A story has a beginning, middle and end. There is a protagonist who wants something. Something is in her way, obstacles and challenges thwart her mission. Stuff happens, and there's some sort of resolution, positive or tragic.

If this has been written as "fiction" purely for the purpose of avoiding the problem of identity of the subjects, then perhaps it has been written that way for the wrong reason (I submit). So before an effort is made to query the work, I think an examination of just what it intends to be has to become crystal clear.

As a fiction topic, I'd have to say that a sex offender therapist who spends her days confronting the trauma of sex offenders is an extremely intriguing premise. A skilled fiction writer could spin quite a story out of that, in any number of genres.

But perhaps one of the great challenges in doing so in this case is NOT becoming captured by the factual aspects of the research. The story comes first.

Hope this helps.
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#9 mwsinclair

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Posted 10 March 2011 - 11:14 AM

From the nonfiction perspective, I have to say I the question "do facts need to be checked" a little troubling. If you're writing nonfiction, make sure you get your facts straight.

But I think I'd lean toward fiction with this, for exactly the reasons Pete states. Sex sells, and the idea that such offenses could be allowed to proliferate (and unfortunately they do) would absolutely be able to engage a reader.

Oh, and in my opinion, the name of your protagonist is too close to Clarise Starling of Silence of the Lambs fame. I'd change it.



#10 bkeats

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Posted 10 March 2011 - 12:32 PM

First off, I'll agree with my more learned colleagues in that you need to decide whether this will be fiction or non-fiction. Neither is better than the other, but they are very different animals.

My comments here assume you're going the novel route, as I'm even more woefully ignorant of non-fiction than fiction.

Here we go.

Your first paragraph should list the title, word-count and what genre your book is.

We are in the middle of a pandemic which is built upon the silence and shame of countless victims. It has been estimated that one out of four females and one out of six males in the U.S. are molested before they turn eighteen.

It’s time to end the silence and shame. It’s time to demand that offenders enter and successfully complete sex offender treatment. And of greater importance, although the subject of the book is quite controversial, it’s time to understand the value of community-based sex offender treatment. Until we move out of the darkness, shame, silence, and secrets of sexual offending, this plague will continue.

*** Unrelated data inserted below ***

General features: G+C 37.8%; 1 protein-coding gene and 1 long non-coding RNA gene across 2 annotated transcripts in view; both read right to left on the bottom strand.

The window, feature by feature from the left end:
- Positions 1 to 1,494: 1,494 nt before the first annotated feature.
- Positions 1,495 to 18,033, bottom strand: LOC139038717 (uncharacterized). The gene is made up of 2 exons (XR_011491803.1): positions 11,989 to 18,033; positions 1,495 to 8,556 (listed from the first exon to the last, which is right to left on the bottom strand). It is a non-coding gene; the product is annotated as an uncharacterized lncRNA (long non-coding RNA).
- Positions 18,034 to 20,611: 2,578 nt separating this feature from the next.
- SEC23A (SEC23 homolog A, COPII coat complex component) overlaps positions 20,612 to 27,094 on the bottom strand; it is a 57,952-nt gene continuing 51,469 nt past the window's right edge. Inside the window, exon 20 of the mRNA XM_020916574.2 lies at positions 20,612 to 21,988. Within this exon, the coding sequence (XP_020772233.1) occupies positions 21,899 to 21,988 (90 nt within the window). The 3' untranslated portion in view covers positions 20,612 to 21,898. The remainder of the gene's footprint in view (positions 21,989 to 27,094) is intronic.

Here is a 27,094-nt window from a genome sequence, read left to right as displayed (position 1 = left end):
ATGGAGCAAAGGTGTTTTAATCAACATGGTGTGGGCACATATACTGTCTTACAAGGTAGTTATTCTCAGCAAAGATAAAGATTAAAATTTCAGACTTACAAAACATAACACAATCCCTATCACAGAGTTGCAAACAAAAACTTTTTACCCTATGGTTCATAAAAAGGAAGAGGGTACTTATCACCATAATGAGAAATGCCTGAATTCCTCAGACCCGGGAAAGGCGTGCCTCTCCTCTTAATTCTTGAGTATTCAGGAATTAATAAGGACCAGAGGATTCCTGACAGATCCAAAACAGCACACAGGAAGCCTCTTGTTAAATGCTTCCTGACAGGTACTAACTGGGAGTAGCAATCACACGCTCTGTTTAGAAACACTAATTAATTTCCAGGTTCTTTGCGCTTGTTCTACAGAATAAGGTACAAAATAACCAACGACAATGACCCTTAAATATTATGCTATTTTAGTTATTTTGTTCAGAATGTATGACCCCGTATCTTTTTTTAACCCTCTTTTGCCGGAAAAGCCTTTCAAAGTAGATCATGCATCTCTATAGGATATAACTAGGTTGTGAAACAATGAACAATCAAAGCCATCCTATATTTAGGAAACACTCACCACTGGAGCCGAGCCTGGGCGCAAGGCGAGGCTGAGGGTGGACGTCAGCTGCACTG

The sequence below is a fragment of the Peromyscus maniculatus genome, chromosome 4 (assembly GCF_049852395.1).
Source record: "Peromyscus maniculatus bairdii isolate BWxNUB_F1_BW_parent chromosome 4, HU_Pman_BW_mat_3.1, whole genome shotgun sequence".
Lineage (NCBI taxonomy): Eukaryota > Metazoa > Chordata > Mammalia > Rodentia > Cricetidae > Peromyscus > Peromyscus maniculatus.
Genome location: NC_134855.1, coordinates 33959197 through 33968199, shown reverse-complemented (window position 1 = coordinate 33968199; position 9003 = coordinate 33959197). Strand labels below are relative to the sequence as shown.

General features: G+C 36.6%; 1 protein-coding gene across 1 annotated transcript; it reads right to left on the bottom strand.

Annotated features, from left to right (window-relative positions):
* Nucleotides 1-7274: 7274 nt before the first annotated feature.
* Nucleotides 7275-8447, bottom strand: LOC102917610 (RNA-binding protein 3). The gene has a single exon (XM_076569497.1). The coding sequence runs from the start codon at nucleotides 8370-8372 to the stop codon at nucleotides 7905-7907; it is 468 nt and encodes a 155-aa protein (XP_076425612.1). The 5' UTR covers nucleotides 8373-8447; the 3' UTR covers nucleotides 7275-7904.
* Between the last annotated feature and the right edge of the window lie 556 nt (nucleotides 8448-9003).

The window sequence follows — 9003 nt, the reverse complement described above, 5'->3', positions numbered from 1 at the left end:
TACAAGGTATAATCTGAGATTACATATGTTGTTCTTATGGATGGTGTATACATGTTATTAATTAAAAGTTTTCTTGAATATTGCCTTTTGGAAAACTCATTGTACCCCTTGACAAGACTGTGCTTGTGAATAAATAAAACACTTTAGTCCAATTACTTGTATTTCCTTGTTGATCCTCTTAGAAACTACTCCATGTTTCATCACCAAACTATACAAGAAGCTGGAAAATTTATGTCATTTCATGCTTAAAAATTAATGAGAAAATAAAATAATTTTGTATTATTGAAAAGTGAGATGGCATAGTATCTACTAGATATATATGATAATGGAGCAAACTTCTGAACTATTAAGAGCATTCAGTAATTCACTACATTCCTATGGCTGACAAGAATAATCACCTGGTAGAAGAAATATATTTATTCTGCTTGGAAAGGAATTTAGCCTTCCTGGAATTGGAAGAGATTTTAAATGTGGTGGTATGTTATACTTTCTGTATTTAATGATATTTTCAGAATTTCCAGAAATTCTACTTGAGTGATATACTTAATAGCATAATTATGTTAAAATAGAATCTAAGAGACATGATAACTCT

This isn't pitching a book; you sound like you're delivering a college lecture.

I have worked with sex offenders for more than eighteen years, both as a forensic sex offender evaluator and a certified clinical sex offender therapist. (Good credentials, but put these at the end of your query.) With help from my co-author, William Greenleaf, I have drawn on my experiences to write a novel entitled Mandated: Lying Believable Sex Offenders. The novel introduces the reader to the offenders who can be treated in their own community by certified sex offender treatment programs. Through my fictitious protagonist, therapist Claire Starley, the story also puts a face to the typical offender and takes the reader through the treatment process. Story Line

Claire Starley never believed her career would lead her down a path like this. (Like what? What was she expecting?) But as she watches her colleague, Dr. Tom Warren, confront his sex offender clients head-on, she can’t help but be intrigued. Under Warren’s tutelage, Claire will now preside over these same sex offenders, pushing them ever closer to that elusive thing called rehabilitation.

Along the way, Claire forms a close bond of friendship with her own clients.the most unlikely people. She laughs with former pedophiles and cries with contrite abusers. All the while, she keeps these men on track with Dr. Warren’s experimental and apparently effective treatment program. She demands their honesty – both with others and with themselves. She meets clients who threaten to derail the practice, lawsuits that encroach upon her livelihood, and a neighborhood too afraid and close-minded to accept the possibility of recovery for criminals such as these. Aided by her husband Miles and a charming parole officer named Lance, Claire stands up to all who would try to put an end to her practice and the good works it represents. This last sentance sounds too preachy.

I agree with Pete that your premise is intriguing. If you are going the fiction route though, you'll need some major revisions. I can't get more specific yet because I don't have enough details. Claire's difficulties, in particular, need to be fleshed out and/or "pumped up" a little more, so the readers (and by extension, the agent) will be wondering, "Will Claire succeed?"

Mandated: Lying Believable Sex Offenders has been completed at 85,000 words. I have included the items requested for submissions and would be pleased to send you sample chapters, chapter outline or the entire manuscript. All agents asume your manuscript is completed, and that everything (synopsis, partials, etc, are available for their asking.)

Keep at it, kellie. I for one will read this book! :smile:

happy Writing.